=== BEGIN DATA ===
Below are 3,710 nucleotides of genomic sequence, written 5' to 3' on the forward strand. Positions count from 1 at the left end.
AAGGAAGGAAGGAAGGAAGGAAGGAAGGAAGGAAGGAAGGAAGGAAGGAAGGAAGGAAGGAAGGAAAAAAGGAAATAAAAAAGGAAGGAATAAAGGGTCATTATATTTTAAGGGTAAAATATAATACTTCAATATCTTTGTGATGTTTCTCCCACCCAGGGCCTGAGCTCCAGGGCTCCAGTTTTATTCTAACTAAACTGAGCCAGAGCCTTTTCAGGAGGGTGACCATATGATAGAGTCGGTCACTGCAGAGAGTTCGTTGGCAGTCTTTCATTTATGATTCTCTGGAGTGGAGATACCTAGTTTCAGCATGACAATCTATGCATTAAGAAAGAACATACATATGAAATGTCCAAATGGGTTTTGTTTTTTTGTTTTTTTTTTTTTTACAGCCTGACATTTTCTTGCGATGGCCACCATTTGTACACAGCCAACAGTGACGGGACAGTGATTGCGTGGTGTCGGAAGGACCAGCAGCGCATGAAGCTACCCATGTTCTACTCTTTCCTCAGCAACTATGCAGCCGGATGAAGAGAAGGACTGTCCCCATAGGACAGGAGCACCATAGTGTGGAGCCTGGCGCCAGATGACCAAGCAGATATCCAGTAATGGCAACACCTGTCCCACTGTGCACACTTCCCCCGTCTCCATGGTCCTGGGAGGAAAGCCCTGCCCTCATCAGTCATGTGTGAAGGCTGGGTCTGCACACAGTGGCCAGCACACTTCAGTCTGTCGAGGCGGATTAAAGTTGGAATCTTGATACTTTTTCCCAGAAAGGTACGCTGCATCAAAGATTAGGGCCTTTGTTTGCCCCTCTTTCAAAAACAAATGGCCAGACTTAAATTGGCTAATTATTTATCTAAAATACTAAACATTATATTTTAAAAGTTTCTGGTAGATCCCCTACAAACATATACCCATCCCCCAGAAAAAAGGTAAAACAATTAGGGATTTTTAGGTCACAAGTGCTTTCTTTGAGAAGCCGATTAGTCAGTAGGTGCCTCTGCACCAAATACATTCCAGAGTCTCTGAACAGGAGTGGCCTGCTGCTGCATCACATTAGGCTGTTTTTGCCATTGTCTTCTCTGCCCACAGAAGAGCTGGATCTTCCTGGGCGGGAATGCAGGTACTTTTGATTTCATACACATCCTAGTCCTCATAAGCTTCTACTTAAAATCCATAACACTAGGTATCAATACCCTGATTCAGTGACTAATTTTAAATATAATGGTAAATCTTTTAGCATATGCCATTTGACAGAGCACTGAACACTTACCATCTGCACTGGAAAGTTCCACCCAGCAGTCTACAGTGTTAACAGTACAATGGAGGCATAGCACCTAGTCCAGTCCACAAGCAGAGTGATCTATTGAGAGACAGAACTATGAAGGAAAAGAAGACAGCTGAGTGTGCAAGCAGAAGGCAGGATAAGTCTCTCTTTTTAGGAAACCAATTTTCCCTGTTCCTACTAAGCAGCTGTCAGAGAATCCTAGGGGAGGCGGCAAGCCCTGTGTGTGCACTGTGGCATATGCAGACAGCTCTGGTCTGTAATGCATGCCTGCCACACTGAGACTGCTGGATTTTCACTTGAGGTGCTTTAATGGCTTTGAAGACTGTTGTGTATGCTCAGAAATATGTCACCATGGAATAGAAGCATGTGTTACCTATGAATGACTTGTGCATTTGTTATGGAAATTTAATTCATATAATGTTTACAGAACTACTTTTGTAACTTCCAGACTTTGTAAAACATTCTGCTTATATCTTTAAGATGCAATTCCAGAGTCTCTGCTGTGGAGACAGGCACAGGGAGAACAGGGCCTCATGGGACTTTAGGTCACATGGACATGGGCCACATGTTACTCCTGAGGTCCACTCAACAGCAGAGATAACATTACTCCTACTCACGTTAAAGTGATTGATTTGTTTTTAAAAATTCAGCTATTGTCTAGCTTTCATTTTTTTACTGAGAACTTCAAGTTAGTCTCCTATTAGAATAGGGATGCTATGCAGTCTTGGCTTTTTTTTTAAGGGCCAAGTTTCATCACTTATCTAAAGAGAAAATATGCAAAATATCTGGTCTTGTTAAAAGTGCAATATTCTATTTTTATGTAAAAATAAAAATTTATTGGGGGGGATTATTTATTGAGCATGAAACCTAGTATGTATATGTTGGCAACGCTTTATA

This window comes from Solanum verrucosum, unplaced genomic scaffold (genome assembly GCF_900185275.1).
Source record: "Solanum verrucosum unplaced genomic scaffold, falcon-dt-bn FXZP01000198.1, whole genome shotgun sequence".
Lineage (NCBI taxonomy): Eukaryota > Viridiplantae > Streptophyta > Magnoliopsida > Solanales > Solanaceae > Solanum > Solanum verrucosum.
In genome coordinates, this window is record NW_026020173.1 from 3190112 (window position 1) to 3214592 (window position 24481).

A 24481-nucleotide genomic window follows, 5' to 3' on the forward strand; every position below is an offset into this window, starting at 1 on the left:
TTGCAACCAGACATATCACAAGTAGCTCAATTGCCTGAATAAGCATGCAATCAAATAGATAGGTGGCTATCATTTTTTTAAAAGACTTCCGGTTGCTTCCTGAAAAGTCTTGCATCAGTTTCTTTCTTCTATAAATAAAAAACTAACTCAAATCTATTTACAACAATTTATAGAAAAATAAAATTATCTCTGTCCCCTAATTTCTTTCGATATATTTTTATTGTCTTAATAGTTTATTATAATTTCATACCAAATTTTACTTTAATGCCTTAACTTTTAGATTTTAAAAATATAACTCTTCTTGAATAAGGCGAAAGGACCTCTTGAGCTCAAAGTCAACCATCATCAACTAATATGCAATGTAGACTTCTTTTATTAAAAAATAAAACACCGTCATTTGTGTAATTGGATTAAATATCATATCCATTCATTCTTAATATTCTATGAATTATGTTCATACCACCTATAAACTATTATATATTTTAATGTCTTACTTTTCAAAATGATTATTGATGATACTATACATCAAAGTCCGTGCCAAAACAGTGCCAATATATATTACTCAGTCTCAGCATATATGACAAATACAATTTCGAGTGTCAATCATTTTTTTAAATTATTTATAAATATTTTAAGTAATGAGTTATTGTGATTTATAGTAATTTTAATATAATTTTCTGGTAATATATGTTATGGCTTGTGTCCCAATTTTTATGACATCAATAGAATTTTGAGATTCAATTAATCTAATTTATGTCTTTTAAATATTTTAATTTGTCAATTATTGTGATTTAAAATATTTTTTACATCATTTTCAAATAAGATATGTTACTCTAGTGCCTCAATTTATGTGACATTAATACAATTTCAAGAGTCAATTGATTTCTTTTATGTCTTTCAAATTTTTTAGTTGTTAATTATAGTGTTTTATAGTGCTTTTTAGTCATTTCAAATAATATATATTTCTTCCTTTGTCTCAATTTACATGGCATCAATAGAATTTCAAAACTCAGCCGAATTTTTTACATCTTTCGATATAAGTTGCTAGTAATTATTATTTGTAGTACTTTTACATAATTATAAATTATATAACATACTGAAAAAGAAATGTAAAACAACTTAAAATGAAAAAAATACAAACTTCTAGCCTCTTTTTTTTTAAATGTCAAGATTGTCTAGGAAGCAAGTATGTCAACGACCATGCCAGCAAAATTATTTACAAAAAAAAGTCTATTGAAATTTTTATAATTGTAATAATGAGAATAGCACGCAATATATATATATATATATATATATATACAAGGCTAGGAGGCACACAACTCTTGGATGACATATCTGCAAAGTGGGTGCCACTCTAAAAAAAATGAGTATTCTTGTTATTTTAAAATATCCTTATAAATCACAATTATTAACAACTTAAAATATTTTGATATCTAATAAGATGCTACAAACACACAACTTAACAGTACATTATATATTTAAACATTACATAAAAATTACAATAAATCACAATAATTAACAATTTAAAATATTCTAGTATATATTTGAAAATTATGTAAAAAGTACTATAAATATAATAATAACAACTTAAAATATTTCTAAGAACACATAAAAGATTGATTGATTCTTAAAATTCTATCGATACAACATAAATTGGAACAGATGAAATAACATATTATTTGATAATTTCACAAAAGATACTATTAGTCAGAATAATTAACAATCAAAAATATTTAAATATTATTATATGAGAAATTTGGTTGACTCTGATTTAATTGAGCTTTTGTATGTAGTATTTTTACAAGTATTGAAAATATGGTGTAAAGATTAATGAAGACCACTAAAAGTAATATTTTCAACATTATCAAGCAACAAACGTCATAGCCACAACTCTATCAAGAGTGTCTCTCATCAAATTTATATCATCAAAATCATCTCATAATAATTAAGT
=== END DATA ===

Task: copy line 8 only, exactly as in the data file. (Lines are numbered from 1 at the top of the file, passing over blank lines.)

TTGCAACCAGACATATCACAAGTAGCTCAATTGCCTGAATAAGCATGCAATCAAATAGATAGGTGGCTATCATTTTTTTAAAAGACTTCCGGTTGCTTCCTGAAAAGTCTTGCATCAGTTTCTTTCTTCTATAAATAAAAAACTAACTCAAATCTATTTACAACAATTTATAGAAAAATAAAATTATCTCTGTCCCCTAATTTCTTTCGATATATTTTTATTGTCTTAATAGTTTATTATAATTTCATACCAAATTTTACTTTAATGCCTTAACTTTTAGATTTTAAAAATATAACTCTTCTTGAATAAGGCGAAAGGACCTCTTGAGCTCAAAGTCAACCATCATCAACTAATATGCAATGTAGACTTCTTTTATTAAAAAATAAAACACCGTCATTTGTGTAATTGGATTAAATATCATATCCATTCATTCTTAATATTCTATGAATTATGTTCATACCACCTATAAACTATTATATATTTTAATGTCTTACTTTTCAAAATGATTATTGATGATACTATACATCAAAGTCCGTGCCAAAACAGTGCCAATATATATTACTCAGTCTCAGCATATATGACAAATACAATTTCGAGTGTCAATCATTTTTTTAAATTATTTATAAATATTTTAAGTAATGAGTTATTGTGATTTATAGTAATTTTAATATAATTTTCTGGTAATATATGTTATGGCTTGTGTCCCAATTTTTATGACATCAATAGAATTTTGAGATTCAATTAATCTAATTTATGTCTTTTAAATATTTTAATTTGTCAATTATTGTGATTTAAAATATTTTTTACATCATTTTCAAATAAGATATGTTACTCTAGTGCCTCAATTTATGTGACATTAATACAATTTCAAGAGTCAATTGATTTCTTTTATGTCTTTCAAATTTTTTAGTTGTTAATTATAGTGTTTTATAGTGCTTTTTAGTCATTTCAAATAATATATATTTCTTCCTTTGTCTCAATTTACATGGCATCAATAGAATTTCAAAACTCAGCCGAATTTTTTACATCTTTCGATATAAGTTGCTAGTAATTATTATTTGTAGTACTTTTACATAATTATAAATTATATAACATACTGAAAAAGAAATGTAAAACAACTTAAAATGAAAAAAATACAAACTTCTAGCCTCTTTTTTTTTAAATGTCAAGATTGTCTAGGAAGCAAGTATGTCAACGACCATGCCAGCAAAATTATTTACAAAAAAAAGTCTATTGAAATTTTTATAATTGTAATAATGAGAATAGCACGCAATATATATATATATATATATATATATACAAGGCTAGGAGGCACACAACTCTTGGATGACATATCTGCAAAGTGGGTGCCACTCTAAAAAAAATGAGTATTCTTGTTATTTTAAAATATCCTTATAAATCACAATTATTAACAACTTAAAATATTTTGATATCTAATAAGATGCTACAAACACACAACTTAACAGTACATTATATATTTAAACATTACATAAAAATTACAATAAATCACAATAATTAACAATTTAAAATATTCTAGTATATATTTGAAAATTATGTAAAAAGTACTATAAATATAATAATAACAACTTAAAATATTTCTAAGAACACATAAAAGATTGATTGATTCTTAAAATTCTATCGATACAACATAAATTGGAACAGATGAAATAACATATTATTTGATAATTTCACAAAAGATACTATTAGTCAGAATAATTAACAATCAAAAATATTTAAATATTATTATATGAGAAATTTGGTTGACTCTGATTTAATTGAGCTTTTGTATGTAGTATTTTTACAAGTATTGAAAATATGGTGTAAAGATTAATGAAGACCACTAAAAGTAATATTTTCAACATTATCAAGCAACAAACGTCATAGCCACAACTCTATCAAGAGTGTCTCTCATCAAATTTATATCATCAAAATCATCTCATAATAATTAAGT